Who were the twelve brothers that birthed our nation and shaped our destiny?
As a Bible scholar, Price reminds us that what the Torah text omits is as significant as what it includes. In regard to the youngest sons of Leah, Price writes: There are no stories about Yissakhar and Zevulun in all of Genesis. However, we know that they are present during numerous key episodes . . . We have every reason to believe they are present at the sale of Yosef. They were clearly included among the ten brothers who were sent down to Egypt twice. However, in spite of their physical presence, they are absent in the sense that they are the youngest sons of Leah . . . Yissakhar and Zevulun are followers who listen and do as they are told . . . One might suggest that the absence of details about Yissakhar and Zevulun means that there is no way to know anything about them. However, from their silence and apparent ambivalence, they might actually be revealing their personalities. Every family or clan has leaders and followers. Yissakhar and Zevulun, as presented in Genesis, are followers (p. 148).
Having read and thoroughly enjoyed the many insights and lessons in Tribal Blueprints, I am reminded of a foundational teaching of Rabbi Samson Raphael Hirsch, which is entirely relevant to Price’s work. On Genesis 12:10, Rabbi Hirsch writes:
The Torah does not seek to portray our great men as perfectly ideal figures; it deifies no man. It says of no one: “Here you have the ideal; in this man the Divine assumes human form!” It does not set before us the life of any one person as the model from which we might learn what is good and right, what we must do and what we must refrain from doing. When the Torah wishes to put before us a model to emulate, it does not present a man, who is born of dust. Rather, G-d presents Himself as the model, saying: “Look upon me! Emulate Me! Walk in My ways!”3 We are never to say: “This must be good and right, because so and so did it.”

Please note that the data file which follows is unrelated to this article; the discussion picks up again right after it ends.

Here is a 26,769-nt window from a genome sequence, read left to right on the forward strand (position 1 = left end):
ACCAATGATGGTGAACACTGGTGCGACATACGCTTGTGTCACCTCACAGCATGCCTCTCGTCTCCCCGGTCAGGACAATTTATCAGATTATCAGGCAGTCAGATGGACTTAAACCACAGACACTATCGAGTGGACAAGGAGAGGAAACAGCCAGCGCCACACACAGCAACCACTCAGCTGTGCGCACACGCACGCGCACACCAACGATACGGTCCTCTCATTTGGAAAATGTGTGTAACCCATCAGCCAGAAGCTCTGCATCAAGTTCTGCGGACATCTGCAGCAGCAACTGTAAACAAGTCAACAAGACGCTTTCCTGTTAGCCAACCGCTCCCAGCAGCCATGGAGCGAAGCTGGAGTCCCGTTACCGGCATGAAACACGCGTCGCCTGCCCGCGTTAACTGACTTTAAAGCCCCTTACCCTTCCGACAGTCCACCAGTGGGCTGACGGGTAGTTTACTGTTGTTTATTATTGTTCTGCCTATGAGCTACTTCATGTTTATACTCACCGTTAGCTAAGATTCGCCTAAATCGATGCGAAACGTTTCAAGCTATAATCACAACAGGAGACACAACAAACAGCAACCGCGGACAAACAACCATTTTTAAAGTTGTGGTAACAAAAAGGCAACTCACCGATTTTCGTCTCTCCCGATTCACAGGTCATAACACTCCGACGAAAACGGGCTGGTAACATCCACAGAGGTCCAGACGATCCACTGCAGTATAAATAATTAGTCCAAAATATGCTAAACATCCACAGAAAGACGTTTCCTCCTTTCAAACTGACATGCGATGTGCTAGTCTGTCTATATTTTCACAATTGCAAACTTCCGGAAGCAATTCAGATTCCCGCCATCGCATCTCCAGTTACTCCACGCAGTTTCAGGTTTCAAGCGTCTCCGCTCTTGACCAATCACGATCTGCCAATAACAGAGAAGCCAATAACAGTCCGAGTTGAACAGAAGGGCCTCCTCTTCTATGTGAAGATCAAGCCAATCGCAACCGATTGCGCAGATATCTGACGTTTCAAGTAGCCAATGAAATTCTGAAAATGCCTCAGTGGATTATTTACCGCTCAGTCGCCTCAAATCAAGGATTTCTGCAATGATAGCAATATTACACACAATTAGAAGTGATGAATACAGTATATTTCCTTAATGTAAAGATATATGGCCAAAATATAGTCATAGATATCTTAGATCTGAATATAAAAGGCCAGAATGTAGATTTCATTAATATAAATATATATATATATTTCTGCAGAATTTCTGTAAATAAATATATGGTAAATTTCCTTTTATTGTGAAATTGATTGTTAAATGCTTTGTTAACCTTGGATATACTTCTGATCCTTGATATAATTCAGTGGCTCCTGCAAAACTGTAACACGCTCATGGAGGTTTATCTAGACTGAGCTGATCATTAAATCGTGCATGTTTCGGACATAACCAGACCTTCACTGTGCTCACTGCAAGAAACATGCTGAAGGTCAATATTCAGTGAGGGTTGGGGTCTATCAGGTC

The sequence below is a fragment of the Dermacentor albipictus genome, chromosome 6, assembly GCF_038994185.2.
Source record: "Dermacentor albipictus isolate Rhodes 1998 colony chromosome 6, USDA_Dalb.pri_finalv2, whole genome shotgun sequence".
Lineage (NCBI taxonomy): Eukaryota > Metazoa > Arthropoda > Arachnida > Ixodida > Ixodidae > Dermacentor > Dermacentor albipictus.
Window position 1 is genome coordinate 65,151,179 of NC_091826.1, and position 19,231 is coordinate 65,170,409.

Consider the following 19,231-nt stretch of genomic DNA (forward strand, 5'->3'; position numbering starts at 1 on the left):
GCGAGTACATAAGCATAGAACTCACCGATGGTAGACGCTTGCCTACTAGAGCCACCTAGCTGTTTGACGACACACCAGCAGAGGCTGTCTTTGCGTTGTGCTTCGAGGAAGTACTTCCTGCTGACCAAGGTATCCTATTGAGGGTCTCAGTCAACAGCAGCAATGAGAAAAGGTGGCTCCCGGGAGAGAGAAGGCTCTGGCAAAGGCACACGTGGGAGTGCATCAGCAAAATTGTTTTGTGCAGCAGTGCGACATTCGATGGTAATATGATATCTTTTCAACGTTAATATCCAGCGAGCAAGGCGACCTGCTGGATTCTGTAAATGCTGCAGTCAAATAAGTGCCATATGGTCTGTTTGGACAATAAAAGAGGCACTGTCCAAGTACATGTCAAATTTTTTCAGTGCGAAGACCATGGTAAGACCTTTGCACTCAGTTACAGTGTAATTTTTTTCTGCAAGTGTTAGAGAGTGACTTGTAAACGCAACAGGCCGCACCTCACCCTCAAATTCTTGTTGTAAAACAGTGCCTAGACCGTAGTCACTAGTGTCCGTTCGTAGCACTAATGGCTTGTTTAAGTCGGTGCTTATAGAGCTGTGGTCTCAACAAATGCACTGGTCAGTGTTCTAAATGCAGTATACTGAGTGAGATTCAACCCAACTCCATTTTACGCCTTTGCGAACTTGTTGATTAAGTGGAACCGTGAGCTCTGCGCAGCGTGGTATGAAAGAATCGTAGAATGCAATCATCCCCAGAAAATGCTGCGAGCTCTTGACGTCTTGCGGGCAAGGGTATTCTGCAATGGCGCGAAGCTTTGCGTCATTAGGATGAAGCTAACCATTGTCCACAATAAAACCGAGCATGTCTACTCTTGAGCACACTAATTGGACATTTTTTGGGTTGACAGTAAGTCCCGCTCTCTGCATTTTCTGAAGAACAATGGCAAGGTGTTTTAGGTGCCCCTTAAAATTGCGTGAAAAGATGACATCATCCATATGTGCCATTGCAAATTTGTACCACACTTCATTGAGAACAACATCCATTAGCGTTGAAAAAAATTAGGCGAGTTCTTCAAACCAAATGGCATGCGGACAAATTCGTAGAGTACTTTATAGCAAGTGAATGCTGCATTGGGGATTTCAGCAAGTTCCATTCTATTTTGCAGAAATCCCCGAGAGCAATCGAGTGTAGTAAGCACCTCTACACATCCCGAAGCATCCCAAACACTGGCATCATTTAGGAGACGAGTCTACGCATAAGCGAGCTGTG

The Torah is not an “anthology of good deeds.” It relates events not because they are necessarily worthy of emulation, but because they took place. The Torah does not hide from us the faults, errors, and weaknesses of our great men, and this is precisely what gives its stories credibility. The knowledge given us of their faults and weaknesses does not detract from the stature of our great men; on the contrary, it adds to their stature and makes their life stories even more instructive. Had they been portrayed to us as shining models of perfection, flawless and unblemished, we would have assumed that they had been endowed with a higher nature, not given to us to attain. Had they been portrayed free of passions and inner conflicts, their virtues would have seemed to us merely the consequence of their loftier nature, not acquired by personal merit, and certainly no model we could ever hope to emulate.
Ultimately, Tribal Blueprints teaches us that more than ancient Biblical personalities, the twelve sons of Yaakov and his wives were real people, with struggles, triumphs, failures and successes. The birthing of our nation was born of complex situations, reflecting the diversity, grandeur and beauty of Am Yisrael.
In conclusion, Price notes: The message of the twelve tribes is relevant in every family, community, or nation. Variety is necessary and provides life with its color, balance and beauty. Each tribe is essential to create the Jewish nation. Each one adds an inimitable and special quality to the whole. Similarly, we must each find our role, the colors that we can add, and the contributions we have to offer to the world around us (p. 288).
Tribal Blueprints is an exploration of the family of Yaakov, as well as a compelling and impactful journey through Tanach. This work provides insights into the individual lives of the tribes, as well as family and communal interactions. It is, indeed, a most worthy addition to any library.
1. Rashi on Genesis 30:14 identifies these flowers as jasmine.
2. “And Leah conceived, and bore a son, and she called his name Reuven; for she said: ‘Because the Lord has looked upon my affliction; for now my husband will love me’ (Genesis 29:32).”
3. See Sotah 14a and Shabbat 133b.
Michal Horowitz is a guest lecturer and scholar in residence in schools and communities around the country. She has hundreds of shiurim online, which can be found on OUTorah.org, YUTorah.org and TorahAnyTime.com. She lives in Woodmere, New York, with her husband and children.